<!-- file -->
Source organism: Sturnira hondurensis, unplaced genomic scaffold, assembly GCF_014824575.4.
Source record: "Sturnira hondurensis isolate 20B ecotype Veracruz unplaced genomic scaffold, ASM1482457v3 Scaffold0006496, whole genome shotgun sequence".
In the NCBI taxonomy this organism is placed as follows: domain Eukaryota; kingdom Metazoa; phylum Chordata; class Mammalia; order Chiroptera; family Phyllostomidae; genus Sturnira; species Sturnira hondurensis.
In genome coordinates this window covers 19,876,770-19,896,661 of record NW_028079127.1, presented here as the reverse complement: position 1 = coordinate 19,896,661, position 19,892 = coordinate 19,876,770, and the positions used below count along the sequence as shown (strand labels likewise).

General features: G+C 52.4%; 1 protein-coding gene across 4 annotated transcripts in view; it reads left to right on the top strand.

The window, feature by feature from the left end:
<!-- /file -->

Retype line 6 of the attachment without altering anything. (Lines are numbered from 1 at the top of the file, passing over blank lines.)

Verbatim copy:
The window, feature by feature from the left end: